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I have never used version control in my life. A friend of mine wants me to access his project on my machine using Xcode. All he has given me is a URL. So, the question is: how do I get said source code?

Thank you ;)


EDIT 1

Please keep in mind I just need to download the source code. I don't have to do any updating or version control myself. I would think that this should be simple enough, like log in here, download there, etc. no?

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2 Answers 2

up vote 2 down vote accepted

First, if you are unfamiliar with svn, its best to brush up on that before starting this. There are many many source within google reach so I won't dwell on that here. Now, on to Xcode...

Before you can reference a repository you need to se it up. Here is how:

In Xcode select Preferences from the Xcode menu and choose the SCM tab from that window. That area will list the repositories you have set up, presumably none at this point. Add a repository by clicking the plus sign on the bottom left under the repository list. Give it a name (your choice) and set the SCM System to be subversion. Clicking OK will bring up an empty template for the server settings. You can fill this out by entering the entire URL with username, or ignoring the URM field and filling in the other details.

Note : assuming you do this field by field, I strongly recommend putting in the scheme (i.e. https) last to prevent Xcode from attempting to log in before the info is complete. It will basically try and authenticate on the fly, and on several occasions this has caused account lock-outs when it tried to authenticate multiple times with incomplete passwords.

If all went well, there will be a little green light under password with the word Authenticated beside it.

At this point the repository is set up. You should be able to browse it and work with it by selecting Repositories from the SCM menu in Xcode. From there you can checkout the projects you like.

Once you have a project directory that you have checked out from subversion you can set it up to show the status and do check ins etc from Xcode. This is very simple - it is just not very obvious.

  1. Open the Xcode project from the checked out directory.
  2. Right click on the project file inside Xcode at the very top of the Groups & Files list and select Get Info from the context menu.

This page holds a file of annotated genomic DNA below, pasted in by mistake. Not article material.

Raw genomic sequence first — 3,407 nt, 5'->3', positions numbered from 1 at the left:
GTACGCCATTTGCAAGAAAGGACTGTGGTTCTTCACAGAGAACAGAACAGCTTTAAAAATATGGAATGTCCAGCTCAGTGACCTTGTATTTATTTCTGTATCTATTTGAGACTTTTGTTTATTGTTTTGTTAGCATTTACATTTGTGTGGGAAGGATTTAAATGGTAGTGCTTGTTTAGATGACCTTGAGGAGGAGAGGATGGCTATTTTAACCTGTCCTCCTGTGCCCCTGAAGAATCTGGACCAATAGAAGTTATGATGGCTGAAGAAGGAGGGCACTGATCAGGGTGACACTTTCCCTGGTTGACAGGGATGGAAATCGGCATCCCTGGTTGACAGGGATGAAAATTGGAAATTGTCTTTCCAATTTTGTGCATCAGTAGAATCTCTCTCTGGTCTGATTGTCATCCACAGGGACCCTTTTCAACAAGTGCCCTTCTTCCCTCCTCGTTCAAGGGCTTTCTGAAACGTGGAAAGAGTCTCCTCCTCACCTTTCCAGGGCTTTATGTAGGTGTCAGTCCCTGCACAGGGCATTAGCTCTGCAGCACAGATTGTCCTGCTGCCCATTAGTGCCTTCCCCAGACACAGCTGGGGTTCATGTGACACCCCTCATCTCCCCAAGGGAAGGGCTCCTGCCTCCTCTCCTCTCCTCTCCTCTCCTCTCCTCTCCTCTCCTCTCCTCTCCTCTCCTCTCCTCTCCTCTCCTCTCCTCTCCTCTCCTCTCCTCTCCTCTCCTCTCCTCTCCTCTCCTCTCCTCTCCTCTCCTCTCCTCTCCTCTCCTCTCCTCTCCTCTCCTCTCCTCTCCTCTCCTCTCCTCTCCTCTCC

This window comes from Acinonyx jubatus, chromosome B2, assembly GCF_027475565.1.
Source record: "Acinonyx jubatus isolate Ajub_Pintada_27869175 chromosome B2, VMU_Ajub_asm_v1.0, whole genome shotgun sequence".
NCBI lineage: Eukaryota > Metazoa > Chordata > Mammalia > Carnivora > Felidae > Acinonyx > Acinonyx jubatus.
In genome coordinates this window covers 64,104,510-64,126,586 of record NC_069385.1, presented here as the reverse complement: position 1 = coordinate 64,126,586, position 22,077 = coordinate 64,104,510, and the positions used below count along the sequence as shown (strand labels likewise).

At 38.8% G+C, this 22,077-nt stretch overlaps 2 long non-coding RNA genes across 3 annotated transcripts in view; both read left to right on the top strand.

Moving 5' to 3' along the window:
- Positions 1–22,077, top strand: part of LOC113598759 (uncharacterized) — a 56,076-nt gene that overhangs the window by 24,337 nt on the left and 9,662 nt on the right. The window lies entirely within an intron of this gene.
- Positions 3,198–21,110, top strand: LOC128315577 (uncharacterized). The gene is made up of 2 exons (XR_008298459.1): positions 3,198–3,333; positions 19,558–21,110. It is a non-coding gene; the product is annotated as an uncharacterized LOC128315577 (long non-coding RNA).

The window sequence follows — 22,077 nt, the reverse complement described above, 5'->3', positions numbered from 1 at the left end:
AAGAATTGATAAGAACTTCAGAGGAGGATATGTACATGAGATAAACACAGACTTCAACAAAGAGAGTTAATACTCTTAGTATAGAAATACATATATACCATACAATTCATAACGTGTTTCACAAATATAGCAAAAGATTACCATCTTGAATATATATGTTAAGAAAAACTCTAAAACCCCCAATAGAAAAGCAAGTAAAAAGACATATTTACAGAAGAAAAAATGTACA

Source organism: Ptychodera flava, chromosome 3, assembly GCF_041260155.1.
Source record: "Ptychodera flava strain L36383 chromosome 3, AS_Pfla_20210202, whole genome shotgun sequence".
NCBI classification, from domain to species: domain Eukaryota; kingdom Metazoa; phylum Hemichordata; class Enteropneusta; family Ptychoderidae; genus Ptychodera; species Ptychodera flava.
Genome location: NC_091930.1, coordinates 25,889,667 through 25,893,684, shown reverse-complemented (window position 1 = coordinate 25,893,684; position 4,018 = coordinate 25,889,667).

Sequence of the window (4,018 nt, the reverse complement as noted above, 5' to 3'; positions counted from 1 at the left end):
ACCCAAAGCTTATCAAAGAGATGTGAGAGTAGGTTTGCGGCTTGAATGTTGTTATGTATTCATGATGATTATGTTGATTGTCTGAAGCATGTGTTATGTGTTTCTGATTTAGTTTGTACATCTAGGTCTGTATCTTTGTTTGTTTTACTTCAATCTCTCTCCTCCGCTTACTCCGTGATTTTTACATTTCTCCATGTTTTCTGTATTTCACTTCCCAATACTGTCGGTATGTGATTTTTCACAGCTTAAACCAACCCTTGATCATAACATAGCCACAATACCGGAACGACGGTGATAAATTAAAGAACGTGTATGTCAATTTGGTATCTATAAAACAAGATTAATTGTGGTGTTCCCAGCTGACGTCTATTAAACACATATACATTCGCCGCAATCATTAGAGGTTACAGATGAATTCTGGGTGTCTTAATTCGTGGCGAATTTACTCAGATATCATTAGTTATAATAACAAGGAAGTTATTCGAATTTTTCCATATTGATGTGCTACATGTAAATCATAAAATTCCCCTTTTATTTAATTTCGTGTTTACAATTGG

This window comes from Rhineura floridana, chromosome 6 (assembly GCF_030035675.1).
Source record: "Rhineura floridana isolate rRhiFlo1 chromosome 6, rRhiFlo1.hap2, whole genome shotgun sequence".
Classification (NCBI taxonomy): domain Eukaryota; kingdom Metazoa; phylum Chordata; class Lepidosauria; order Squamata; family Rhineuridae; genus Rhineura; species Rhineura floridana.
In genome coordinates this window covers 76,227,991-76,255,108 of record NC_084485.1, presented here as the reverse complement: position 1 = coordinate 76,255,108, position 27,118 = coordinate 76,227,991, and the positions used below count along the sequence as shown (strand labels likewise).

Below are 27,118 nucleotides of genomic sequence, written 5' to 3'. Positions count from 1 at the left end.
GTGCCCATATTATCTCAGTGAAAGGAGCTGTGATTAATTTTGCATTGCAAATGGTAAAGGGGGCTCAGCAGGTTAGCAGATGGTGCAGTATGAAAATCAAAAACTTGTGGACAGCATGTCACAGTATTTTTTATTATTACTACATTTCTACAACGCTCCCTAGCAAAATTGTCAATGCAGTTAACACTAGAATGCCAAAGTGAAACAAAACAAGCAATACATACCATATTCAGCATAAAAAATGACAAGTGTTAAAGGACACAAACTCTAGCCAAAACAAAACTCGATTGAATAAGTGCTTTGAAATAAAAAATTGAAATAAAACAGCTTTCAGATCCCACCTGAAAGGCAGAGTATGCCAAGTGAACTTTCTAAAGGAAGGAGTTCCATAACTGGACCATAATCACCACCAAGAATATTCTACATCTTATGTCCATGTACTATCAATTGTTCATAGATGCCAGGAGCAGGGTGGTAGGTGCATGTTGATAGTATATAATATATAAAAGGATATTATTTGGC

3. Select the General tab at the top of the window that comes up and click the button marked "Configure Roots & SCM".
  4. That will show a list of repositories - if the list is empty click the plus sign to create one.
  5. The root should be your project area. If you don't do anything you should see "" in the field - this works for most setups.
  6. The repository field will have a drop down box with any configured repositories Xcode knows about. Select the one that you set up for our subversion area in the previous steps above.
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Given your last edit, if you really just want to download source code and thats it, the above is probably overkill for now. If the server you are after supports anon checkout and http, something like this should work which would check out 'proj' to 'localproj': svn checkout some.server.com/path/to/proj localproj –  JeffW Oct 20 '10 at 14:34
    
I followed your first set of instructions and it worked perfectly. Thanks! –  Eric Brotto Oct 20 '10 at 14:43

You should really take a quick look at the Subversion book, particularly the "Subversion In Action" section of the Fundamentals chapter. It's short and concise. I'm not familiar with any XCode integration, perhaps another answer can provide more advice...

Edit: If you already have the svn client installed, you can use the "svn checkout {url}" to get the source. Also, since the Subversion network protocol is HTTP-based, you can usually use your web browser to get at the individual files, by visiting the repository URL (assuming your friend is exposing the repository via HTTP, and not svn+ssh). Of course, this won't get you all of the files in one blast- you will need the Subversion client to do that. Fear not, though, the client is pretty lightweight.

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Thanks, but a bit more specific answer would be appreciated though. Please see my edit. –  Eric Brotto Oct 20 '10 at 14:17

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